IT managers have many questions when it comes to Microsoft Vista, whose final release is looming. One of the biggest: Clean install or upgrade?
To gauge the impact of a Vista migration on existing applications, eWEEK Labs upgraded a Windows XP system to Vista Build 5568. We tested using a Lenovo ThinkPad T41 with 1.5GB of RAM, a 1.6GHz Pentium M processor and an ATI Radeon 7500 video card. Each laptop was loaded with one of Ziff Davis Medias standard Windows XP images.
While our upgrade experience was fairly good, we recommend that administrators opt instead for a clean install, teamed perhaps with Vistas Windows Easy Transfer utility for carrying over files and settings from the previous install. Not only is a clean install much faster than an upgrade, our tests show, but the significant changes in how Windows Vista handles software installation bring the possibility of compatibility issues that might not be immediately apparent.
We began the upgrade process by running Microsofts Upgrade Advisor tool, which informed us of which hardware and software components might not work following an upgrade. Somewhat ominously, the advisor reported that wed have to replace the following controllers: LPC (Low Pin Count) interface, processor to I/O, and processor to AGP (Accelerated Graphics Port).
Of course, we couldnt replace all of these controllers without tossing the whole notebook, so we just charged ahead. The Vista upgrade process churned for a few hours before announcing that the upgrade had failed, and that wed be delivered back to our previous Windows XP installation.
On the bright side, Windows XP worked just fine after the rollback was complete.
Undaunted, we headed to Lenovos Web site in search of a BIOS upgrade, which we found and applied to both of our test machines. We reran the Windows Upgrade Advisor, but the BIOS upgrade didnt get rid of the controller replacement warnings.
We restarted the upgrade again anyway, and, after another couple hours, Vista was up and running.
Upon logging on to our newly upgraded system, some of our applications didnt work. The dysfunctional applications were the usual suspects after an OS upgrade (the kind that deal with lower-level OS issues): the wireless LAN client (in our case, Juniper Networks Odyssey WLAN client, the service for which Vista told us it could not load), the VPN client (Cisco Systems VPN Client, with which we couldnt initiate a VPN connection) and anti-virus (Symantecs Antivirus 10, which appeared normally in our tray but did so with auto-protection switched off).
We did find a beta version of Ciscos VPN Client for Vista, which worked fine for us.
We found no mention of an updated Odyssey client on Junipers Web site, but Vista was willing to manage the WPA (Wi-Fi Protected Access) connection to our wireless network. It took some tinkering, however, to get the link working.
Following my colleague Andrew Garcias Vista advice, we uninstalled our wireless adapter, allowed it to reinstall and then downloaded an updated driver from Windows Update to get the link up and running.
Symantec offers a version of its Antivirus 10 product for Vista, but we didnt have handy the serial number Symantec required to download the software.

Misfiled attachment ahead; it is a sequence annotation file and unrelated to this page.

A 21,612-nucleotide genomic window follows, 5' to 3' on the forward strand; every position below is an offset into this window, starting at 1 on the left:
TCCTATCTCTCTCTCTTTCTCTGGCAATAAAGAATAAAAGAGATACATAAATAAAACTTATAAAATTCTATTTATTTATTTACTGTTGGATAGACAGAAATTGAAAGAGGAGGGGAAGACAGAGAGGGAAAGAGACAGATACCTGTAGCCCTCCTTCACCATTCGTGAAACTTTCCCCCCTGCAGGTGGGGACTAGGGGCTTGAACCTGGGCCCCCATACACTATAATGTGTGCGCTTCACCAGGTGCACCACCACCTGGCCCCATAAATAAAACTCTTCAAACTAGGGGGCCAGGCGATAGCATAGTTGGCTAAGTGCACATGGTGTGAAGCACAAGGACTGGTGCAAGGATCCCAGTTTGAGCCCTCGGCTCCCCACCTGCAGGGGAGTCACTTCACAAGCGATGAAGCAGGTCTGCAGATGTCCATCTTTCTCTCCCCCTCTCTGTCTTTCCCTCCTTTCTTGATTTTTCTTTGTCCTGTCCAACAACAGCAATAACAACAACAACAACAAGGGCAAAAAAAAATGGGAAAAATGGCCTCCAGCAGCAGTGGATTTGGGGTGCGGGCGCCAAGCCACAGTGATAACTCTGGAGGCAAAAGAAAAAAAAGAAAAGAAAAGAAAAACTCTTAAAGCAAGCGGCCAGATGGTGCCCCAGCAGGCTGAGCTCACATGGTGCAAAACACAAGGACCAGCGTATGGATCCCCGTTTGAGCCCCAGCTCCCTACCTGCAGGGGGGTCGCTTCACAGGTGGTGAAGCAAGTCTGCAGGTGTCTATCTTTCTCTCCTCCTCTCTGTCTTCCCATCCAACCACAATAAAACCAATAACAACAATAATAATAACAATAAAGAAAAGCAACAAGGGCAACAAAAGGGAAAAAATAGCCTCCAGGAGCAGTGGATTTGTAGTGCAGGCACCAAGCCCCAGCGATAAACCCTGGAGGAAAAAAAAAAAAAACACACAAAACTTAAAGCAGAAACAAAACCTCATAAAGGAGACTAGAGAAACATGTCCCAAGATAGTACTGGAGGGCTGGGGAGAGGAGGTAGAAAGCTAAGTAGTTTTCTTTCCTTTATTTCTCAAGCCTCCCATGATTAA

Our upgraded systems Office XP installation worked normally, as did its default Firefox browser. We were pleased to see that the Google toolbar that had been installed for Internet Explorer 6 in the Windows XP image was installed properly on IE 7 in the upgraded Vista system.
We didnt notice a performance drop after the upgrade—the ThinkPads 1.6GHz processor and 1.5GB of RAM were plenty for our new Vista box to run smoothly. However, our test notebooks graphics adapter weighed down our score—our system rated only a 1.0 on the Windows Experience Index. The upshot was that Vista ran without the pretty translucency of Aero Glass, but, as weve written in the past, Aero sans Glass looks sharp on its own, and we really didnt miss the extra effects.
Perhaps the thorniest after-effect of the upgrade from the Software Explorer interface of Vistas included Windows Defender anti-spyware application.
Our list of startup programs was full of items from our Windows XP image, not all of which the application could recognize as permissible. These included four different Windows host processes, the origins of which we couldnt immediately discern.
We turned next to performing a clean install of Vista. We installed Build 5600, the RC1 release of Vista, on the ThinkPad that we had upgraded. We transferred files and settings to this system from an identically configured Windows XP-powered Lenovo T41.
As with the clean installs weve performed with builds 5536 and 5568, RC1 took about 30 minutes to install. After wed finished the install process, we checked Windows Update. As with our XP-to-Vista upgrade, we found four updates available for our T41—new drivers for our video and wireless adapters, a ThinkPad power management driver and updated signatures for Windows Defender.
After applying the updates, we set out to transfer files and settings from the Windows XP machine. We launched the Windows Easy Transfer application, copied a small migration application to a USB key and ran that application on our Windows XP machine.
Both machines were connected to the same network, and we instructed the transfer application to connect the two machines directly over the network.
The transfer application prompted us to create new users on our destination machine to receive the user-specific settings from our host Windows XP system. We had to create new passwords for these users once we returned to our clean-installed Vista box.
The version of Windows Easy Transfer that ships with Vista RC1 does not transfer applications. Microsoft officials have said that the final version of this utility will offer this feature.
Advanced Technologies Analyst Jason Brooks can be reached at [email protected].